Last night a group of clergywomen and a couple of ringers shaved what remained of my hair. It was really thin. I can't believe how much hair can fall out of a head and still have hair up there. I was tired of getting hair in my food, all over my clothes, in my face, everywhere. Besides, my hair had gotten so thin that all I could do was slick it back. And so, I have stubble (more than I imagined could possibly remain) on my head. I am startled when I look in a mirror. (I have slathered sunscreen over my head.)
On the way home, a friend said her daughter had asked her and her father whether they would rather have Alzheimer's or cancer. For me, that was an easy answer. Cancer. With Alzheimer's you lose yourself. And so my friend asked, don't you lose yourself with cancer? I said that so far the only think I've lost and then I thought about how I wanted to say it. I said that what I had gained was a real sense of my finitude. The real sense that I am human and not immortal. My therapist a long time ago had breast cancer. She was a few years younger than I. When she started seeing folks again, I asked her how she was and she said that the cancer was a gift. Each day is a gift. And it is. Each day is a gift. The leaves are greener, the birds chirpier, the squirrels are cuter.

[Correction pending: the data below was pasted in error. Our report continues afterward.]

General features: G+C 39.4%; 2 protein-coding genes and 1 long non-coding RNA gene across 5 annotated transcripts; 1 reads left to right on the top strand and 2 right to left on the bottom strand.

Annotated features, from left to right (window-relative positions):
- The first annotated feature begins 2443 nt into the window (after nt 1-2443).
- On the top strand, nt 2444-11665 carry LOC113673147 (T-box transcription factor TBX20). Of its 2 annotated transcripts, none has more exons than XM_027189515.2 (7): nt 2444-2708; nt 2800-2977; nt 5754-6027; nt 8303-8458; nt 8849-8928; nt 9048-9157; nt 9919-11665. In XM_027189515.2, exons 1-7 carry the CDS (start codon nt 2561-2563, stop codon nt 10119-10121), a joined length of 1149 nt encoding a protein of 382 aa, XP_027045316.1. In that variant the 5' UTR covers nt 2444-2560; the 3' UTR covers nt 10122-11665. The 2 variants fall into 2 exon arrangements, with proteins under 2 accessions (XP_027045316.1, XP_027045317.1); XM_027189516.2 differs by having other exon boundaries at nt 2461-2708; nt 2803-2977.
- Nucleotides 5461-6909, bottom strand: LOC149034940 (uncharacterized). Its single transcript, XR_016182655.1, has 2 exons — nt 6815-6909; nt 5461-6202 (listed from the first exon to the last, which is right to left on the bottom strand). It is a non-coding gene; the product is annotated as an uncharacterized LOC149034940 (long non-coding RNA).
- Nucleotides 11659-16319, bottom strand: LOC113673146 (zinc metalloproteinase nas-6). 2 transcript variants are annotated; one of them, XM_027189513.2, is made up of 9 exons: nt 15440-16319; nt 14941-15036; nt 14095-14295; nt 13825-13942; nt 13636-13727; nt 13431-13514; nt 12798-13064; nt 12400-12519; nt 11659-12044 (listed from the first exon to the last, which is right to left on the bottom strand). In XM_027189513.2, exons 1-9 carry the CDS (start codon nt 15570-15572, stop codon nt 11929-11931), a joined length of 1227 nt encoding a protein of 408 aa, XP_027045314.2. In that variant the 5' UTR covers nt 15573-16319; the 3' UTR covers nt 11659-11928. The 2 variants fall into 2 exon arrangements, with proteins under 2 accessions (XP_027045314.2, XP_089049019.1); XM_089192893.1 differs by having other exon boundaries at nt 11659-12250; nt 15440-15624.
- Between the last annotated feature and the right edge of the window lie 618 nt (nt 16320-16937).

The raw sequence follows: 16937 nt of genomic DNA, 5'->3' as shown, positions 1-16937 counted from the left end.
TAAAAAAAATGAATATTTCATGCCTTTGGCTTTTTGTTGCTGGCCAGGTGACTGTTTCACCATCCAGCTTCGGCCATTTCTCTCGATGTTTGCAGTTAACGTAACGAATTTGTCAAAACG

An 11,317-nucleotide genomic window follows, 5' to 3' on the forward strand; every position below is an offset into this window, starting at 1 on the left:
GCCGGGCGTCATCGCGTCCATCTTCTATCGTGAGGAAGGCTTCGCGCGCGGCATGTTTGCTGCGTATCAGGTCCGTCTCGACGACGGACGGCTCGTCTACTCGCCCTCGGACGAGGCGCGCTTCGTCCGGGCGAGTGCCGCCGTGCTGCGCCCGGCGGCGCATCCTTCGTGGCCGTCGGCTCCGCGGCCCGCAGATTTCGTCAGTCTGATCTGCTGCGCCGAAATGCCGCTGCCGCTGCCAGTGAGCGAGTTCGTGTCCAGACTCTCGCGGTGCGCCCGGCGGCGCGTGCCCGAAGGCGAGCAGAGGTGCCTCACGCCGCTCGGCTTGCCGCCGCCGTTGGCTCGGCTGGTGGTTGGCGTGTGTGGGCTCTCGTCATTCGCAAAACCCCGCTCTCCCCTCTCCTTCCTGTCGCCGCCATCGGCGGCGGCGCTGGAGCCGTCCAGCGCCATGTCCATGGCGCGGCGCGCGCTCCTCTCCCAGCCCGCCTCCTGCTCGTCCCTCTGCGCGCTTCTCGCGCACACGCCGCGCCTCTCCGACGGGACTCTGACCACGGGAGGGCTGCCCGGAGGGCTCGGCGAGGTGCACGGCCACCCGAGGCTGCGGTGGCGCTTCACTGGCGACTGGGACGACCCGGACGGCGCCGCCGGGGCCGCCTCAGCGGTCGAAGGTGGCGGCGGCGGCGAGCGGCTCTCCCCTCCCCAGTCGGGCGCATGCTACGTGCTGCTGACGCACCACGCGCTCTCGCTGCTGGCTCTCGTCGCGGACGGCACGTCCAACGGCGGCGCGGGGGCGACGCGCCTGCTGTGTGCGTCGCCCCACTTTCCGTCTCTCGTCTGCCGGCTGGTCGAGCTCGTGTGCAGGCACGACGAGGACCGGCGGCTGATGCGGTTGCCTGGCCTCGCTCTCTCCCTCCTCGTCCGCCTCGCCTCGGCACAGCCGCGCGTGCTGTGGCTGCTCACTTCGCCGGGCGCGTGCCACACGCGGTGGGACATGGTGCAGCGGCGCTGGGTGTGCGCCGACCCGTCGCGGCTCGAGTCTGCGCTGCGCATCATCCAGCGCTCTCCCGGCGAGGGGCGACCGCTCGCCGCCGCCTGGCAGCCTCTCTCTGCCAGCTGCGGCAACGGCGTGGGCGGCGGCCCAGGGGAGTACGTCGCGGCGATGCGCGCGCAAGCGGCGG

I have begun sitting on my patio. Last year, I had a small decorative pool put in. The birds and squirrels love it. The birds hop around the edge, finally sitting on the edge and sipping water. Then they find a place to jump in and begin to bathe. The squirrels when they had gorged themselves on whatever they are finding in the garden and when they have finished chasing each other will stop for a sip of water. I journal there, but find that most of the time I watch the animals, the sun reflecting off the pool and then on the the limbs of the crepe myrtle.
This is the week I feel good in the chemo cycle. The conventional wisdom is that you finally feel good and then it is time for another treatment. My second is Friday. My sister is driving here from NC with a car full of treats for me. Since I can't eat cheese or spinach after the chemo for three days, I am thinking of going to the Mexican restaurant for lunch for a spinach quesadilla today.
At some point, I have to write my sermon. Though Matthew's text lends itself to my experience, I think I will probably be focusing on striving for God's realm and use Sara Miles' Take this Bread to talk about what God's realm looks like: everyone, everyone, not just the deserving have bread. (I like her wanting the food pantry to be open to everyone with no IDs, no residence requirements and so forth. Everyone deserves to have food. When I worked for Habitat and folks would talk about ungrateful Habitat homeowners, I would explain that we believe that everyone, everyone deserves a simple, decent place to live. If one is getting simply what one is entitled to, what one deserves, why should that person be grateful? And besides, homeowners work on their houses. We are simply helping them get what they already deserve.)